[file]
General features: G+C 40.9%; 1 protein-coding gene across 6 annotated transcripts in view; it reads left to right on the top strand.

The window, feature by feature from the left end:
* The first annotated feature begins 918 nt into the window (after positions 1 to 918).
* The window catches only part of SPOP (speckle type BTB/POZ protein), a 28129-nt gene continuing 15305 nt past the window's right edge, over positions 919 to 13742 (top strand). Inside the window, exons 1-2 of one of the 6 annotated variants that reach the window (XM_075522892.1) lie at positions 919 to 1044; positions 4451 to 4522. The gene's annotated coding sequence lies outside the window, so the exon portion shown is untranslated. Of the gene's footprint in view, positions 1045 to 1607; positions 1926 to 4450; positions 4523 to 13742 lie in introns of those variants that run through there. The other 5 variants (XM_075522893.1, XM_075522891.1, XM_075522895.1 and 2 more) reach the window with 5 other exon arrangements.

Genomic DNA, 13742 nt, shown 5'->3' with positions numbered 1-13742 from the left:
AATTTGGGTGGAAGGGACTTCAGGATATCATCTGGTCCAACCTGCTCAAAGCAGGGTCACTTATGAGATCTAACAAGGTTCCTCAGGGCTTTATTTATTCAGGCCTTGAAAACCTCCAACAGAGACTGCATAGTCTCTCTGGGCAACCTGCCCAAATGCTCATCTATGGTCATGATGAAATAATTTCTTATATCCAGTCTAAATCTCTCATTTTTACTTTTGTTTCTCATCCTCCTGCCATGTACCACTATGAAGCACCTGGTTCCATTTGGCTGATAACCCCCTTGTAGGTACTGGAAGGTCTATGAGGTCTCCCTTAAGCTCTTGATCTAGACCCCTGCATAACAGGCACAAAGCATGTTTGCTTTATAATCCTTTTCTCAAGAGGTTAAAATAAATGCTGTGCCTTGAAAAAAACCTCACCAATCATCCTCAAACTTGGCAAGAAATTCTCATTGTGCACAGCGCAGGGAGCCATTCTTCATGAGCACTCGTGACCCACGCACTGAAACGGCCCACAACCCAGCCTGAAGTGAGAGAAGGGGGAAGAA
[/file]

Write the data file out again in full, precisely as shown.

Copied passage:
General features: G+C 40.9%; 1 protein-coding gene across 6 annotated transcripts in view; it reads left to right on the top strand.

The window, feature by feature from the left end:
* The first annotated feature begins 918 nt into the window (after positions 1 to 918).
* The window catches only part of SPOP (speckle type BTB/POZ protein), a 28129-nt gene continuing 15305 nt past the window's right edge, over positions 919 to 13742 (top strand). Inside the window, exons 1-2 of one of the 6 annotated variants that reach the window (XM_075522892.1) lie at positions 919 to 1044; positions 4451 to 4522. The gene's annotated coding sequence lies outside the window, so the exon portion shown is untranslated. Of the gene's footprint in view, positions 1045 to 1607; positions 1926 to 4450; positions 4523 to 13742 lie in introns of those variants that run through there. The other 5 variants (XM_075522893.1, XM_075522891.1, XM_075522895.1 and 2 more) reach the window with 5 other exon arrangements.

Genomic DNA, 13742 nt, shown 5'->3' with positions numbered 1-13742 from the left:
AATTTGGGTGGAAGGGACTTCAGGATATCATCTGGTCCAACCTGCTCAAAGCAGGGTCACTTATGAGATCTAACAAGGTTCCTCAGGGCTTTATTTATTCAGGCCTTGAAAACCTCCAACAGAGACTGCATAGTCTCTCTGGGCAACCTGCCCAAATGCTCATCTATGGTCATGATGAAATAATTTCTTATATCCAGTCTAAATCTCTCATTTTTACTTTTGTTTCTCATCCTCCTGCCATGTACCACTATGAAGCACCTGGTTCCATTTGGCTGATAACCCCCTTGTAGGTACTGGAAGGTCTATGAGGTCTCCCTTAAGCTCTTGATCTAGACCCCTGCATAACAGGCACAAAGCATGTTTGCTTTATAATCCTTTTCTCAAGAGGTTAAAATAAATGCTGTGCCTTGAAAAAAACCTCACCAATCATCCTCAAACTTGGCAAGAAATTCTCATTGTGCACAGCGCAGGGAGCCATTCTTCATGAGCACTCGTGACCCACGCACTGAAACGGCCCACAACCCAGCCTGAAGTGAGAGAAGGGGGAAGAA